Sunday, July 2, 2017

Mechanic of Emotional Ties (Analysis the Short Story "The Postmaster" by Rabindranath Tagore)

The short story "The Postmaster" by Rabindranath Tagore describes how a post worker (postmaster) received a job in a remote village. He felt lonely and probably for this reason he started teaching an orphan girl (Ratan) to read. At the time when the postmaster retired and had to come back home, the thought that he was leaving without her shocked Ratan. Describing the feeling of sympathy of the main character, the postmaster, Tagore made a conclusion:
"After that comes the misery of awakening, and then once again the longing to get back into the maze of the same mistakes."

Rabindranath Tagore's work includes a lot of poetic descriptions and generalizations. One interesting thing is his exploration of relationships between people, of the mechanic of emotional ties. He accomplished it in a very bright, colorful, poetic form, which includes the following parts:

The beauty of Nature:
"... the movement of the leaves and the clouds of the sky were enough to fill life with joy—such were the sentiments to which he sought to give expression."

The feeling of loneliness:
"When in the evening the smoke began to curl up from the village cowsheds, and the cicadas chirped in every bush; when the mendicants of the Baül sect sang their shrill songs in their daily meeting-place, when any poet, who had attempted to watch the movement of the leaves in the dense bamboo thickets, would have felt a ghostly shiver run down his back, the postmaster would light his little lamp, and call out "Ratan."

Readers would imagine the background where the story took place.

We can notice that here and further the author uses the grammatical constructions with the words "would" and “used to” which expresses the feeling of nostalgia, maybe even regret that it remained in the past and will never happen again, for example, this one: "He used to come home in the evening after his work".

The theme of recollection is the clue in this part of the story: "Ratan would sit on the floor near the postmaster's feet, as memories crowded in upon her". The postmaster wouldn't tell other people about his family because he felt that he was lonely in that village, he would tell it only to this little girl. "... the girl would allude to his people as mother, brother, and sister, as if she had known them all her life. In fact, she had a complete picture of each one of them painted in her little heart."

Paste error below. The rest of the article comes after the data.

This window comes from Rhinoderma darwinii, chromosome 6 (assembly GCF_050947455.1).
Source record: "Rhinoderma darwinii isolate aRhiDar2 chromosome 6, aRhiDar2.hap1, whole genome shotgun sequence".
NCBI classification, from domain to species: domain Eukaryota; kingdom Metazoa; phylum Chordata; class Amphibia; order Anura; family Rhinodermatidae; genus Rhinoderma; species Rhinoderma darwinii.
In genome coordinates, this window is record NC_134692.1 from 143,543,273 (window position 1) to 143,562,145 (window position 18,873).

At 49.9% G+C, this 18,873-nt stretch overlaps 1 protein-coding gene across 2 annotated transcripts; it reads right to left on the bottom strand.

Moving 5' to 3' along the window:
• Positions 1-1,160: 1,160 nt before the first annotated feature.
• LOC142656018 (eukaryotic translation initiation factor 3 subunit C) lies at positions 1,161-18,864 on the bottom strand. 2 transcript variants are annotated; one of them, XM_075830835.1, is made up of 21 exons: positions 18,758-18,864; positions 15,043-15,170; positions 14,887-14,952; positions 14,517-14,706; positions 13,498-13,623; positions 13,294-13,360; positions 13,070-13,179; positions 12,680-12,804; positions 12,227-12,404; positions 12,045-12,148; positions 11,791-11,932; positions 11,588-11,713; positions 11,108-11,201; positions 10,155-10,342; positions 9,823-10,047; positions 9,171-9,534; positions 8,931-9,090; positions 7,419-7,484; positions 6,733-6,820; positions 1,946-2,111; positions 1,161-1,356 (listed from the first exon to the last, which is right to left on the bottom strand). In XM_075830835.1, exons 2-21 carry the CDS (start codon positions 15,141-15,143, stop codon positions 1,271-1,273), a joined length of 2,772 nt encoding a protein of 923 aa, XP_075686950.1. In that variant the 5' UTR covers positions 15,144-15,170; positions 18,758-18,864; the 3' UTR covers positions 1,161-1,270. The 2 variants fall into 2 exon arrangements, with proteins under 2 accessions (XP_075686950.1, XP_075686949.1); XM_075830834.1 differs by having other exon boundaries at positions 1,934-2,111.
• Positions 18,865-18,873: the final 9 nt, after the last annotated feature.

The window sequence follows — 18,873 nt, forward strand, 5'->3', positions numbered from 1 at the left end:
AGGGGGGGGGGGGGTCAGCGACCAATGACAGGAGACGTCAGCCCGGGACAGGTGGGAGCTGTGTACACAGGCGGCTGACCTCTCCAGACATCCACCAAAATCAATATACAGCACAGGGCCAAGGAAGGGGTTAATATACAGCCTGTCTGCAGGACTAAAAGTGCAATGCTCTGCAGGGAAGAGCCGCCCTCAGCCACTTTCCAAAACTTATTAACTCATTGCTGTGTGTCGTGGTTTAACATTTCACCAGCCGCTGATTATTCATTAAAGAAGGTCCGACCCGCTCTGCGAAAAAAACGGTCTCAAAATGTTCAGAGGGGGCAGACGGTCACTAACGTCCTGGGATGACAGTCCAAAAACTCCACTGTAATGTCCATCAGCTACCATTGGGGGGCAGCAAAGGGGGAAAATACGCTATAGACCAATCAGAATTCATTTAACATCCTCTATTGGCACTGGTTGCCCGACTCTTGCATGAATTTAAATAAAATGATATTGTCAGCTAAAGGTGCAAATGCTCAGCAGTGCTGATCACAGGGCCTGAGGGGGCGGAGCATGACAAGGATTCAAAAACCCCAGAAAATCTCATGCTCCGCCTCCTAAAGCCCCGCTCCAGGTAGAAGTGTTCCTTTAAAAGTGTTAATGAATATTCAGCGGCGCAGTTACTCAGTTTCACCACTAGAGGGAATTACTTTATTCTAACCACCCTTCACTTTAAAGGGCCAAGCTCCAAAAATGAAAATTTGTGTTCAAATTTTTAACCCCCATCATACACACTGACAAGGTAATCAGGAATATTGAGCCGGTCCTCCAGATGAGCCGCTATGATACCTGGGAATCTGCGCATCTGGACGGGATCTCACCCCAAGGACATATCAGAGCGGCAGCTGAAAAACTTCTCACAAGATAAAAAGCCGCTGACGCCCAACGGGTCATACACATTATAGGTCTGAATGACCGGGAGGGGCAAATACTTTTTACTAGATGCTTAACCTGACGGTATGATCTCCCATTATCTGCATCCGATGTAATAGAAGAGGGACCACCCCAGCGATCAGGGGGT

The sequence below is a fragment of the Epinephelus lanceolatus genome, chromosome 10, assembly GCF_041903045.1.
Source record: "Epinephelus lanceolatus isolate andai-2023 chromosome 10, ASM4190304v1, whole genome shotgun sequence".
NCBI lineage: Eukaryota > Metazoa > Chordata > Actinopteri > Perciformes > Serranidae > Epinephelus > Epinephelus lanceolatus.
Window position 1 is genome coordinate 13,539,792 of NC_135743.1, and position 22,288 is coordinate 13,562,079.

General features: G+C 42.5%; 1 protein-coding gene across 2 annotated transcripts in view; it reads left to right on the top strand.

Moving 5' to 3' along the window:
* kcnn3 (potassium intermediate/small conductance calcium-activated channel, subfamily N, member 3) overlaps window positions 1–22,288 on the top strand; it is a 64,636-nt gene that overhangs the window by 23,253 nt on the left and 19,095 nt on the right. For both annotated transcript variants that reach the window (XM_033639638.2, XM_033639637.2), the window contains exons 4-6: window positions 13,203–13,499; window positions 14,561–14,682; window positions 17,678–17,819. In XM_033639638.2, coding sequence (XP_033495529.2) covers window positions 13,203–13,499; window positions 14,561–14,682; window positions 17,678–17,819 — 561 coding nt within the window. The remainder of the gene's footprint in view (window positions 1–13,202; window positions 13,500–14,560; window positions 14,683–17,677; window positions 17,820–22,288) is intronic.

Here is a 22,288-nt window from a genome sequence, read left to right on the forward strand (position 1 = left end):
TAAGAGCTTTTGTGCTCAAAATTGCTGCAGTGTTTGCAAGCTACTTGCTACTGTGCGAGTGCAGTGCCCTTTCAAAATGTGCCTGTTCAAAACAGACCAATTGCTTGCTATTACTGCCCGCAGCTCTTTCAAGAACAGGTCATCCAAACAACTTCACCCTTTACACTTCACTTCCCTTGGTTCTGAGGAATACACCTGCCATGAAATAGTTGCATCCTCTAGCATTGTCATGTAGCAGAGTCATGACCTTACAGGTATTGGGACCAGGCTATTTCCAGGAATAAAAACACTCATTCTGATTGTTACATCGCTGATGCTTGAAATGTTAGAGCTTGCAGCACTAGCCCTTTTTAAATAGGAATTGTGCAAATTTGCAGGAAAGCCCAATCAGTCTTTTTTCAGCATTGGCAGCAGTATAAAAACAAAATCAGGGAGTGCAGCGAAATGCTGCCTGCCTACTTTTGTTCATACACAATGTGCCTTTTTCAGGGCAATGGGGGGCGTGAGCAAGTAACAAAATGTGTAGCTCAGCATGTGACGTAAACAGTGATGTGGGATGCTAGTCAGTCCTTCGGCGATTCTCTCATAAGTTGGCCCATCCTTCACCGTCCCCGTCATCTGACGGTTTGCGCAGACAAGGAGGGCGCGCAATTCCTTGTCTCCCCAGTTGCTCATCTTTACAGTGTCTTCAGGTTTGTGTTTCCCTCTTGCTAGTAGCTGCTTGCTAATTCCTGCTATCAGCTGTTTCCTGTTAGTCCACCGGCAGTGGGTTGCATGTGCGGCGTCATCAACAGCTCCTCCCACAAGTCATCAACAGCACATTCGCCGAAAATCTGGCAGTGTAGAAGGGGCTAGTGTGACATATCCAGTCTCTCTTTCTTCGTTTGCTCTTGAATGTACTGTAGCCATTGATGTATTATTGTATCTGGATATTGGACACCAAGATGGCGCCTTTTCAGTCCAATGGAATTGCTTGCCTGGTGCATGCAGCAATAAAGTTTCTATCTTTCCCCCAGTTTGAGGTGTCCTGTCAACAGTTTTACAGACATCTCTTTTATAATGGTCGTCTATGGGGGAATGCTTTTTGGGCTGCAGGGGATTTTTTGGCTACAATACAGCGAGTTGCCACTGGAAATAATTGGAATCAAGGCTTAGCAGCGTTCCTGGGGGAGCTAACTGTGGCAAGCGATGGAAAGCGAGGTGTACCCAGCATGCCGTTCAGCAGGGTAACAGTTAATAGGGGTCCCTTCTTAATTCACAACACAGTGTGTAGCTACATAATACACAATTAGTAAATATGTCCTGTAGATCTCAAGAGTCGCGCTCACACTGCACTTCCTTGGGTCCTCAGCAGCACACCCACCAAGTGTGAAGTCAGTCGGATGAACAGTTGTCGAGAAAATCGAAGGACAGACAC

Connection between the nature and feeling of loneliness:

Rabindranath Tagore explained this idea in these lines:

"the postmaster was ... thinking to himself: "Oh, if only some kindred soul were near—just one loving human being whom I could hold near my heart!" This was exactly, he went on to think, what that bird was trying to say, and it was the same feeling which the murmuring leaves were striving to express."

The decision to teach the girl alphabet is a next important step in building emotional ties between two people: "I was thinking," said the postmaster, "of teaching you to read."

The illness of the postmaster and helping the little girl meant a lot for each of them.
"Ratan ceased to be a little girl. She at once stepped into the post of mother, called in the village doctor, gave the patient his pills at the proper intervals, sat up all night by his pillow, cooked his gruel for him, and every now and then asked: "Are you feeling a little better, Dada?"

The postmaster decided to leave this place forever and return home. "... the girl suddenly asked him: "Dada, will you take me to your home?". The postmaster laughed. "What an idea!" said he; but he did not think it necessary to explain to the girl wherein lay the absurdity. That whole night, in her waking and in her dreams, the postmaster's laughing reply haunted her—"What an idea!"

The reader of the story can observe the actions from different perspectives than the protagonists. The postmaster suggestion of giving all his money offended the girl.

He left the village alone and the author concluded:

"After that comes the misery of awakening, and then once again the longing to get back into the maze of the same mistakes."

That's all. The story is impressive and well-written such as many other things which Rabindranath Tagore did.

Here are the links to the text and audio of this short story:

The Postmaster by Rabindranath Tagore
Page 69

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